In operation, nacelles 102 are intended to be submerged below the waterline W and support turbines 104 such that the turbines 104 are completely submerged but positioned in the vicinity of the water surface depicted by waterline W. This places turbines 104 in the upper energy-saturated layer of ocean currents. As shown in FIG. 2, each nacelle may also contain a bilge pump 128 to displace any water that may leak into the enclosure. It will be understood that elements of power plant 100 will generally include watertight seals to prevent or reduce the amount of any leakage.
  • [0051]
    Energy from ocean currents is converted to electricity by turbines 104. Each turbine 104 includes a rotor 114 having blades 112, a low-speed shaft 116, a gearbox 124, a high-speed shaft 126, and a generator 122. Blades 112 extend radially from a hub of rotor 114 to convert flow energy into rotational mechanical energy that causes rotor 114 to spin about a rotational axis. Rotor 114 transmits rotational energy through low-speed shaft 116, which extends along the rotation axis and through an aft bulkhead 118 of nacelle 102. To reduce leakage, a sealed bearing 120 supports low-speed shaft 116 at bulkhead 118. Inside nacelle 102, gearbox 124 transmits rotational energy from low-speed shaft 116 to high-speed shaft 126 while increasing angular speed. High-speed shaft 126 connects to generator 122 to convert rotational energy into electricity. Generator 122 may be, for example, a conventional generator or a multi-pole generator.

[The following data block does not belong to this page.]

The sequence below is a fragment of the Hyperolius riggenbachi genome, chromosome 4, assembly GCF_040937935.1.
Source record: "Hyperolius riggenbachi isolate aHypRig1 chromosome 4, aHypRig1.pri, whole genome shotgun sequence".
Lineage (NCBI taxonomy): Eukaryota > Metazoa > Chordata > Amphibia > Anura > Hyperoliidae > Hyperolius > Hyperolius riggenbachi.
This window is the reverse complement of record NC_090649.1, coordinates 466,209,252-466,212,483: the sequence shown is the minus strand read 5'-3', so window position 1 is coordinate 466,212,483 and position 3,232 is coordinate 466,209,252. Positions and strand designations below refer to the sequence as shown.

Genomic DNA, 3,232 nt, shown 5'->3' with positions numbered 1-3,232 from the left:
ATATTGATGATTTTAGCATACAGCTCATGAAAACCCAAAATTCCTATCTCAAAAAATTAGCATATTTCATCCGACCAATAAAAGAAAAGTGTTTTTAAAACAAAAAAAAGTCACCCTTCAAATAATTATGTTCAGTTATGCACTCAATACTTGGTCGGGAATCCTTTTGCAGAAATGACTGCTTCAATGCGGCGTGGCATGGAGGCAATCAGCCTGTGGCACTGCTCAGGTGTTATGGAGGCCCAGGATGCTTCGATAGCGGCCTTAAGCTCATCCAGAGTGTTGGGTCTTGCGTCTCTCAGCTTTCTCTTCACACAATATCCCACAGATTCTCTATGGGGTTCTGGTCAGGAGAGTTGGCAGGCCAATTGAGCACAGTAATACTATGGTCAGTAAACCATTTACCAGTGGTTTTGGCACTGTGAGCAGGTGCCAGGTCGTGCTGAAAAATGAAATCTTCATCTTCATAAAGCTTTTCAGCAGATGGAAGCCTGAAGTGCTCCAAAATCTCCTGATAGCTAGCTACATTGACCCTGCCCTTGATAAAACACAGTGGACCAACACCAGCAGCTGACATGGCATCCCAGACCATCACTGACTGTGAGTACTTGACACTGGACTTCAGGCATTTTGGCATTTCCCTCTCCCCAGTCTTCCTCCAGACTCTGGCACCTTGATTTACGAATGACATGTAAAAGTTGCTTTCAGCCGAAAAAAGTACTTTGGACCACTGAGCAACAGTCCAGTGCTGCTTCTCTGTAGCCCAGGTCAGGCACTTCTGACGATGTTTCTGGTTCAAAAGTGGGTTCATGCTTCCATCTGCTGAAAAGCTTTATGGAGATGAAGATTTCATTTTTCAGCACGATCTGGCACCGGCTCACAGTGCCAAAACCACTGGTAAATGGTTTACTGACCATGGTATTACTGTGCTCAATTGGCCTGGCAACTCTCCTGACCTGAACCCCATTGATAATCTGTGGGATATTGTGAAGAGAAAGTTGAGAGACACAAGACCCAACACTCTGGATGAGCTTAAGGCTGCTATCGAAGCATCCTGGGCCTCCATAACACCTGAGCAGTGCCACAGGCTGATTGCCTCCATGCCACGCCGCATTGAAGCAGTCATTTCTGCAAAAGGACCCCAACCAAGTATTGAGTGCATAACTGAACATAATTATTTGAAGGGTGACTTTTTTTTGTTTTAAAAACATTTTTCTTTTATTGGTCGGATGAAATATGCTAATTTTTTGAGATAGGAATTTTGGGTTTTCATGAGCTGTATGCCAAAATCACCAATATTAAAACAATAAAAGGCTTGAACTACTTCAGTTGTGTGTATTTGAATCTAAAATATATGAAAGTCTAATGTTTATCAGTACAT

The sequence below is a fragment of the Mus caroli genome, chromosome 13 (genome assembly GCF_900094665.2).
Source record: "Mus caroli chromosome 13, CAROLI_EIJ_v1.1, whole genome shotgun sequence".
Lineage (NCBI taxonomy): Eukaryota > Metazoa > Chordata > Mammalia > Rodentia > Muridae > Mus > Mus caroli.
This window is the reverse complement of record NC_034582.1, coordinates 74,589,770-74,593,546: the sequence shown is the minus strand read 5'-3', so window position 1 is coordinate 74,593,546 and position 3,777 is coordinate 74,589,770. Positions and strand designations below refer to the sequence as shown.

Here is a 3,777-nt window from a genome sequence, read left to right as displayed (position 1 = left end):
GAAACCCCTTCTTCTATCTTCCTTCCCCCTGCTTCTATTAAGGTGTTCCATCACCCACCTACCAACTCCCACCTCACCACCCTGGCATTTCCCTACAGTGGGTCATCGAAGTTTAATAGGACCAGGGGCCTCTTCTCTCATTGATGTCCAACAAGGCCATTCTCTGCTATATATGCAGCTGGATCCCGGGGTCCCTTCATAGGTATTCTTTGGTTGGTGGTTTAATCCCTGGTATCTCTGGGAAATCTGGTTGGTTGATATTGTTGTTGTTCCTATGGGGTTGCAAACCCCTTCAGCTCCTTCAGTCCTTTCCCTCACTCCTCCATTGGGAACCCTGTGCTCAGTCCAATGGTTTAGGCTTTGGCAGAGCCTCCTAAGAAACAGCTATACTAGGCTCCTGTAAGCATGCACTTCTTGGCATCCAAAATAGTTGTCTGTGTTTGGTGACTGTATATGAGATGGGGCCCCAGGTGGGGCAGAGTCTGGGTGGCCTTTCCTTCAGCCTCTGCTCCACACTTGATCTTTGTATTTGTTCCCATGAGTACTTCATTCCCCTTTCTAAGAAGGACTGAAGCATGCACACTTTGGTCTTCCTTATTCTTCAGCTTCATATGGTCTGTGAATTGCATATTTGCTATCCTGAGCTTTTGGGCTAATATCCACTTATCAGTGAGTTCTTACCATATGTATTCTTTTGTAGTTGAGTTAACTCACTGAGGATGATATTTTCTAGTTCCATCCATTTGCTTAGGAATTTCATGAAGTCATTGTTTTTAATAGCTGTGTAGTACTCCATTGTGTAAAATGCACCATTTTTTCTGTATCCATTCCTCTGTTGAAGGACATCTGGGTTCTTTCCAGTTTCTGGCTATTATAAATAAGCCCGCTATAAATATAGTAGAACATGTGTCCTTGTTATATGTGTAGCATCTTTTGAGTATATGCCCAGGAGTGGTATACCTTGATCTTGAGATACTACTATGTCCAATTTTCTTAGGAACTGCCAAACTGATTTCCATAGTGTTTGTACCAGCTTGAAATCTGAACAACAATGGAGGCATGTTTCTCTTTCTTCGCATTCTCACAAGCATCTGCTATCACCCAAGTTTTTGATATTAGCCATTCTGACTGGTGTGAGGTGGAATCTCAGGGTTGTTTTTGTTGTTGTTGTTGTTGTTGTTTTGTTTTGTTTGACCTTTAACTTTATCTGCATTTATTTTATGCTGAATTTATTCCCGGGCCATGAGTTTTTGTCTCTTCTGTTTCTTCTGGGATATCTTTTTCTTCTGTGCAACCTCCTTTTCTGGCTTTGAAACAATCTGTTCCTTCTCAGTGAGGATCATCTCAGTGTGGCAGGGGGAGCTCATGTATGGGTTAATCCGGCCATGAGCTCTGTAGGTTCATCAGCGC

• [0052]
    Turbines 104 on each nacelle 102 are counter-rotating with their axes arranged along the flow of ocean current F and approximately in the same horizontal plane. In this manner, turbines 104 are arranged symmetrically about a center plane 132 (see FIG. 3) at a distance from each other slightly in excess of the diameter of rotor 114 to provide clearance. Symmetrical placement and counter rotation of turbines 104 increases the stability of power plant 100 by canceling moments generated by the rotation of each respective turbine.
  • [0053]
    In this embodiment, turbines 104 each include seven blades 112 extending basically normally from the axis of rotation for each turbine 104. Because ocean currents are generally more stable in comparison with winds, turbines 104 can have a higher blade density (i.e. solidity) than the typical three-blade system found on wind turbine rotors in order to enhance extraction of energy from the water flow. Although, each turbine 104 is shown with seven blades 112, the number of blades can be optimized for specific operational conditions.
  • [0054]